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Cass Clarke - Grief Horror Debut and Great Advice!

Cass and I initially bonded over our fur babies, but we really strengthened that friendship during the most difficult time of my life: last year when we knew my grandpa didn't have much time left, when he passed, and in the absolute aftermath that followed. So many people were helpful to me during that phase, but the advice and assistance I received from Cass during the most acute points of my grieving process, are things I will never forget. They are a truly compassionate human being, and it turns out, they can also write one hell of a grief horror novella! I can't thank them enough for the support they offered me when I was fumbling my way through the fog, and I will cherish that forever!💜

1. What is your favorite (or most effective) way of trying to defeat writer's block?

Hmm, I try to take power away from the idea of writer's block -- it's not really a block in my way. (If only it was that easy -- I'd just kick it over.) The harder truth is: It's you. It's something inside you that's saying, "Nope!" Usually, if I sit with that resistance for a while, it helps me to hear where that's coming from in me. Is it fear? Am I too tired and need time to restore before creating? Does the idea not excite me enough? Do I need to keep searching until a thought stops me in my tracks to say, "Wait, hold on there..." Once I know why I don't want to do it, it's easier to solve how to approach that feeling. Scared? Outlines help root me in something tangible to grow. Tired? Really invest in fueling myself with music, long walks, and just playing the game of "what if..." I mostly play that "what if..." game on walks, "what if you reached out a hand to that shadow at night, but what you touched was solid? what then?..."

For those stuck in a stagnant place, I'd recommend looking up some articles and/or books on play therapy, as that's really what my "what if" game is -- letting your creative brain play with ideas, concepts, and stories before the critical judgment side of the brain squashes it all to pieces. There is always time for that side of the brain to axe up your little darlings but that time is certainly not at the very beginning of beginnings.

2. Is there anything in particular you hope readers take away from The Caretaker?

At some point, grief will find you. (If it already has, you certainly don't need me to tell you what comes next.) To those unversed in that language of loss -- it'll be a hard-hitting shift in perspective that makes up feel like down and down is somehow fucking sideways? You're utterly without a navigation system. On top of that, people get weird when you mention death, especially if they haven't been through a big loss. People still have parties and you're sitting there like, "Excuse me, fuck right off!! Don't you know someone, my someone, is missing?!" But Christmas still comes. So do Birthdays. That first year of losing makes every holiday feel like a punch in the gut. I know I wanted a road map on how to get through it.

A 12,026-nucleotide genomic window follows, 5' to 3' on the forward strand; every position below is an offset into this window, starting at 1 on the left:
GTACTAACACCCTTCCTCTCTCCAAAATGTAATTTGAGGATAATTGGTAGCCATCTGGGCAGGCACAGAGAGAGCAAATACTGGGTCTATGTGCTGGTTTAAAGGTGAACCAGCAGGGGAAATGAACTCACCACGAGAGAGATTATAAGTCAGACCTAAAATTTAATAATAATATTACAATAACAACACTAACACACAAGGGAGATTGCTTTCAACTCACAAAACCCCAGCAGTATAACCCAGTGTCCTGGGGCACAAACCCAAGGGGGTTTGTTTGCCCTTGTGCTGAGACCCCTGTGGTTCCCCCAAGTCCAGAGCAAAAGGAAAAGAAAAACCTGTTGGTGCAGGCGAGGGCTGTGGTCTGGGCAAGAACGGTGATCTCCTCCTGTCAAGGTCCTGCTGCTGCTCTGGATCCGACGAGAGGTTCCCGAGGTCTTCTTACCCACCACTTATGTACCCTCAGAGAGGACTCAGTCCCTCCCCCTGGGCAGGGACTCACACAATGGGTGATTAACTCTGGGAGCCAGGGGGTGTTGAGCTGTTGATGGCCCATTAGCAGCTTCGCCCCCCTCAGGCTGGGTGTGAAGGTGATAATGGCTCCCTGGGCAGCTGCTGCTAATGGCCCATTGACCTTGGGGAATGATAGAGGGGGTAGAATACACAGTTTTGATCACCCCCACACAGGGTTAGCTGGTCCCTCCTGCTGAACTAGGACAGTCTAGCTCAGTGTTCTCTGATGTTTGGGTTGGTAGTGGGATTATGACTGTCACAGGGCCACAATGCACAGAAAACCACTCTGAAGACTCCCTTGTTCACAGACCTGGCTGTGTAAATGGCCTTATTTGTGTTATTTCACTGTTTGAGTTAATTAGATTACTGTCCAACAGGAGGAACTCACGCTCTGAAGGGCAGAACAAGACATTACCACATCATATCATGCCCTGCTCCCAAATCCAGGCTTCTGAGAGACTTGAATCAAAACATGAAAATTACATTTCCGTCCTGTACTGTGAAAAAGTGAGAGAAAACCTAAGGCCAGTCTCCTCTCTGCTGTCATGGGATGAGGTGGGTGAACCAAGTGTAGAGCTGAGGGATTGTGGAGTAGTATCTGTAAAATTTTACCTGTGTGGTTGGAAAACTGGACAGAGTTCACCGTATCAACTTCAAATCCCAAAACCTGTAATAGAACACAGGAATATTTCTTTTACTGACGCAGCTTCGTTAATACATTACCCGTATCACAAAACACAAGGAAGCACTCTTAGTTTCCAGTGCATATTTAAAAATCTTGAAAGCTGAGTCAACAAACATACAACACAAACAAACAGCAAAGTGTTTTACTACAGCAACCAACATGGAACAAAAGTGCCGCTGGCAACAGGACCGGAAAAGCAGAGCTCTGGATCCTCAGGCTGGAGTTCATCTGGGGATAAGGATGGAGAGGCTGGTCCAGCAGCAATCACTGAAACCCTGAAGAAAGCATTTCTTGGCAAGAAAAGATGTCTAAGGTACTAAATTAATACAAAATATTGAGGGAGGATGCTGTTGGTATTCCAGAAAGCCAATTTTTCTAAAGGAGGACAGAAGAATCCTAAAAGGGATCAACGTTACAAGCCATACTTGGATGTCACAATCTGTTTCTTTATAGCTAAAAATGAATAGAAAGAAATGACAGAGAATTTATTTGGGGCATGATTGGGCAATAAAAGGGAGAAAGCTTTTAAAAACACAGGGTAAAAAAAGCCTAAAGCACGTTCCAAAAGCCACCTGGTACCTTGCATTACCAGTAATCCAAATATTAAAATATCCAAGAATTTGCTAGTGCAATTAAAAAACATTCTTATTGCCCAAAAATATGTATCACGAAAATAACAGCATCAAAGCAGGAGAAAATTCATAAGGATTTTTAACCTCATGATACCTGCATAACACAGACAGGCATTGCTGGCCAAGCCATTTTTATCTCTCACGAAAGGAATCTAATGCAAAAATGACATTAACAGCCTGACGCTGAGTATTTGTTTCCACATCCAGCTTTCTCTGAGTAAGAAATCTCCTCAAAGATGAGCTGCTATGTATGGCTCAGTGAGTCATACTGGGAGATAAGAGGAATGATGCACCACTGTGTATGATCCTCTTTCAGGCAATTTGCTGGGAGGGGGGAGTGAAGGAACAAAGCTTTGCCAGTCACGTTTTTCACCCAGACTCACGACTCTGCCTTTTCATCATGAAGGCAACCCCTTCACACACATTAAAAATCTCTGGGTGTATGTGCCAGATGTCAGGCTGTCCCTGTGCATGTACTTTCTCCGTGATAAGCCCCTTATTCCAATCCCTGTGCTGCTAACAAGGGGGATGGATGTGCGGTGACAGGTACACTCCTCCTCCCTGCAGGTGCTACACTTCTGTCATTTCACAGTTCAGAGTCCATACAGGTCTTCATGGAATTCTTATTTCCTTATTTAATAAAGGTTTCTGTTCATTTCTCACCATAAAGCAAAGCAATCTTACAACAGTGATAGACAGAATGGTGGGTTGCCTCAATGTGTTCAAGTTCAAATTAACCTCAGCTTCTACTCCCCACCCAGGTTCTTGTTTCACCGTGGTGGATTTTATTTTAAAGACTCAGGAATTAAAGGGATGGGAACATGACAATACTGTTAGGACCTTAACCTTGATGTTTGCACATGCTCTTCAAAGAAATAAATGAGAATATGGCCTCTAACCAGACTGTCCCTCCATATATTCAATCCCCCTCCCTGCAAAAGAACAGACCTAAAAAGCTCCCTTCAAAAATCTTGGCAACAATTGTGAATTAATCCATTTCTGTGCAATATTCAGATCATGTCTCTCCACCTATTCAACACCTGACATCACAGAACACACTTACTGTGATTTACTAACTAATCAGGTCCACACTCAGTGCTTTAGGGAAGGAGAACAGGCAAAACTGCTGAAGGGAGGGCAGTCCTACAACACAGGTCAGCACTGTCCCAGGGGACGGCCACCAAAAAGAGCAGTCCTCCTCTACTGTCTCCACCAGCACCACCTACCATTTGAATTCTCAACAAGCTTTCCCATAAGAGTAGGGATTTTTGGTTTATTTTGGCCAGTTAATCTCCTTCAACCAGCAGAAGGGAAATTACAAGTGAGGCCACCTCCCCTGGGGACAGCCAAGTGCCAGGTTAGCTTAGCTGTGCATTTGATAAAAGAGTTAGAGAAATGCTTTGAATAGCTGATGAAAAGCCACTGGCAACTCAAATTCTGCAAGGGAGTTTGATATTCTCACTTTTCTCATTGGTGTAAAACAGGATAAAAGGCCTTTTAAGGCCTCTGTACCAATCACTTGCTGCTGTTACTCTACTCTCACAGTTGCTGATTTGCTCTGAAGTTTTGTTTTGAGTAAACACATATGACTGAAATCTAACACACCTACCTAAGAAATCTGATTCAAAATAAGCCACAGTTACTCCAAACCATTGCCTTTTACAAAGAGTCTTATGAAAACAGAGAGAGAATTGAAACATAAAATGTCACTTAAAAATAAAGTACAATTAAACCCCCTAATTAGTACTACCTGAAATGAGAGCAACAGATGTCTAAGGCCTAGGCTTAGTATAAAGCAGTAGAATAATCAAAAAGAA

Of course, that doesn't exist. But finding those to talk to will make you (and them) feel less alone. I hope people see Cara as the poster child for what not to do -- avoid, suppress, act out, drink too much, project, etc. -- and see that what ultimately heals her isn't any one thing or one person. She spent a lot of time with ghosts and hurting when all she needed to do was look at the support system she already had in place. But sometimes, grief makes assholes of us all -- that's ok, we're allowed that much -- but we have to hold ourselves accountable after and grow from that experience too. Don't be like Cara! Feel your feels! Find a grief cheerleader (someone who has been through it and can hold space for you moving through it)!

3. When did your love of horror start? Do you remember what your introduction to it was?

Watching Jaws with my dad at five years old. I became terrified of Great White Sharks and yet simultaneously obsessed with learning all I could about them too! I think that was my little brain's first exposure to feeling a kind of macabre joy -- realizing with great risks come great curiosities. Those are really the stories that hook me, where -- in whatever realm of horror it is -- I'm never quite sure what will happen. I want a story that will make me feel like I'm the person being told to stand still as they shoot a flaming arrow through an apple on my head. Whatever that is.